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Fertilizer 101

5 min read | Dec 13, 2012 | Resources 

Walk into the fertilizer section of any nursery or garden center and you will be overwhelmed by the choices available. There are bags and bottles and boxes, all claiming to be the perfect solution for your under-performing plants. There are specialty products, formulated for roses, orchids, acid-loving plants, vegetables, and bulbs. There are natural and synthetic fertilizers. There are fertilizer blends and ones which contain only a single nutrient, such as nitrogen. There are pellets, liquids, and granules. All the fertilizer containers have a bunch of numbers, like 10-6-4 or 5-5-5, and lots of chemical symbols and percentages. How can we sift through all this information to choose the best fertilizer for our garden? Understanding a few basic principles about how fertilizers work and how they are marketed will help you sort through the fertilizer shelves.

All fertilizers are labeled with three numbers that represent the primary nutrients that plants need: nitrogen, phosphorous and potassium. They are always listed as a percentage of those nutrients and always in that order. For example, a 4-1-2 fertilizer contains 4 percent, by weight, nitrogen, 1 percent phosphorous and 2 percent potassium. These can occur in different ratios and combinations, but they all represent the strength or concentration of the fertilizer. So an 8-2-4 would be twice as concentrated as a 4-1-2. This is important when comparing prices because it would take twice as much of the second fertilizer to equal the same amount of nutrient as the first.

What do the Three Primary Nutrients do? – Nitrogen is very important in plants for good foliage growth and dark green color. Phosphorous is important for rooting and also for blooming, and potassium is important for cold hardiness and plays a role in fruiting and blooming. It is possible to use a balanced fertilizer, one where the three numbers are equal or close to one another like10-10-10, throughout the growing cycle.
For vegetables grown mostly for their leaves like lettuce or other greens, a fertilizer with more nitrogen than anything else (a higher first number) is best. For vegetables that flower first like peppers and tomatoes, a fertilizer with a higher proportion of phosphorus (a higher middle number) works well. Some gardeners produce great results by using a high growth (high nitrogen) formula for the beginning of the growth cycle and then switch to a high bloom (high phosphorus) fertilizer when the plants begin to flower. Espoma Garden-Tone, Garden Food and Tomato-Tone are excellent choices for all your veggies.

There is a difference between the fertilizer needs of annuals and perennials. Annuals complete their life cycle in one growing season, so they need more fertilizer than perennials that have the advantage of starting over each season from a hardy root system. Annuals could live with the same amount of fertilizer as perennials or any other plants, but to get the most out of them, it pays to provide annuals with fertilizer throughout the season. Most annuals are grown for their prolific flowering but there are some varieties grown for their beautiful foliage. Annuals that are grown for their flowers need lots of phosphorous to encourage blooms. That’s the middle number. Annuals grown for their foliage need more nitrogen. Nitrogen is the first number and it encourages lots of leaf growth. Since most perennials only bloom for a short period each season, it is even more important that they have healthy, attractive foliage. Water-soluble fertilizer such as Miracle Gro or Schultz’s Bloom Plus are good for annuals. Be sure to apply water-soluble fertilizer to annuals about every two weeks throughout the growing season. Water-soluble fertilizers can be used as an occasional quick snack for perennials, but should not be the primary fertilizer. Perennials prefer a dry fertilizer that is slow released such as Osmocote, Plant-Tone or Flower-Tone.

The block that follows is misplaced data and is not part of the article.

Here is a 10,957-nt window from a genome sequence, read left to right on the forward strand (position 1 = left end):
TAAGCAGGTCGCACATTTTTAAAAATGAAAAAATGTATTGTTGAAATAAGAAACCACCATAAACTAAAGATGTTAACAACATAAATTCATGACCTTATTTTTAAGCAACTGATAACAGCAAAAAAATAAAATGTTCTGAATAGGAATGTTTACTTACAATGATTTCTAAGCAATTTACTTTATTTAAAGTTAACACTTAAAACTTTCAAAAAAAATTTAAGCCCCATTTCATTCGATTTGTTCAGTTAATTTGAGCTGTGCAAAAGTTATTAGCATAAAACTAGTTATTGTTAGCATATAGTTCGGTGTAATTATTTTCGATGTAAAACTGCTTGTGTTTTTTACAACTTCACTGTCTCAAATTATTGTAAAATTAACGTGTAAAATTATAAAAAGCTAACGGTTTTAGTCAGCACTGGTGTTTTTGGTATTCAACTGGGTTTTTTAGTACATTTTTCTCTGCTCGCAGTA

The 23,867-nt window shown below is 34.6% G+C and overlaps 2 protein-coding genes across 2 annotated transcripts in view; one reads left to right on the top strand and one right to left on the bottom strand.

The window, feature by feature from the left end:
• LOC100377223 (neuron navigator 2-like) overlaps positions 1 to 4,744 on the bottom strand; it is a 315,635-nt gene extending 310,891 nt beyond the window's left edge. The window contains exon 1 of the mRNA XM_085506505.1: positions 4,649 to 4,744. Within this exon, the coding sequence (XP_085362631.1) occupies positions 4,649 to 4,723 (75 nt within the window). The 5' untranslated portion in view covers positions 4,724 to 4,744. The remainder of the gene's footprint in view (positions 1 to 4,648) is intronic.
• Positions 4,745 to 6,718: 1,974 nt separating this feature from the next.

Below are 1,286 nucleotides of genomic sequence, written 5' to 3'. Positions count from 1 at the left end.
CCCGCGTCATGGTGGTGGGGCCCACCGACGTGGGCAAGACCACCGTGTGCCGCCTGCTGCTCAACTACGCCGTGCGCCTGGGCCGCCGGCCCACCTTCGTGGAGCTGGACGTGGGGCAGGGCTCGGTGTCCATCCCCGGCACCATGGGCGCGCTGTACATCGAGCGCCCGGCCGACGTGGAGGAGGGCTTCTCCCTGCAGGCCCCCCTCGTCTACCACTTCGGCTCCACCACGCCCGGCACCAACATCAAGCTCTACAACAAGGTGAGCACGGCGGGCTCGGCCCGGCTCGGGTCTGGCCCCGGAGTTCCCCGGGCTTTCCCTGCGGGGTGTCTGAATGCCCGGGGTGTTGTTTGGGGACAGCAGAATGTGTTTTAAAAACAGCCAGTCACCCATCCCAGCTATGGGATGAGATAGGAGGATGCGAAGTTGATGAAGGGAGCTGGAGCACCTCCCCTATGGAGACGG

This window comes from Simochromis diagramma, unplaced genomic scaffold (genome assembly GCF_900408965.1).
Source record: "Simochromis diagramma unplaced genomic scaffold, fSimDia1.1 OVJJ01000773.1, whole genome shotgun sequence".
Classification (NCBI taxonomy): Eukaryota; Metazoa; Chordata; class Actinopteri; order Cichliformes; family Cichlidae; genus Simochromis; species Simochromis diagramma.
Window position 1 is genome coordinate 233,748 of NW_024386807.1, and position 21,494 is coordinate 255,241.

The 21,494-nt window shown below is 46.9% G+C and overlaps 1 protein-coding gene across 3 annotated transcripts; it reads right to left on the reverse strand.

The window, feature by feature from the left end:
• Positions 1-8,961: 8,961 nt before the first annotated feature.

When fertilizing trees and shrubs, keep two things in mind: (1) Fertilizer is beneficial only when it is needed; and (2) Use it in the right amount, at the right time and in the right place. Time your application to coincide with active root growth. Acid-loving plants like evergreens, azaleas, camellias, dogwoods and rhododendron should be fertilized in early spring and again in the fall. Use half the recommended rate for the fall application. We recommend Espoma Holly-Tone. Shade, fruit, and ornamental trees should also be fertilized twice each year; in early spring before growth starts and again in the fall after leaves drop but before the ground freezes. We recommend Espoma Tree-Tone for these. Avoid fertilizing trees and shrubs during the summer months. Roses are a little different. They like to be fertilized once a month during the growing season with a rose food like Espoma Rose-Tone.

Providing the correct amount and type of fertilizer promotes healthy flower production and foliage growth while applying too much can cause other problems. Many gardeners have the false impression that the more you fertilize your plants, the more they will grow. Always READ THE LABEL before you apply any type of fertilizer. Application times, amounts and conditions must be followed to the letter. In other words, only apply as directed on the package. Most fertilizers should not be applied to dry soils. Doing so can burn the surface feeder roots. All of the dry-type fertilizers should be watered-in thoroughly, immediately after application.

I hope this article was informative and helpful. If you have any questions, feel free to give us a call or better yet stop by. We’d love to see you.

Cindy K.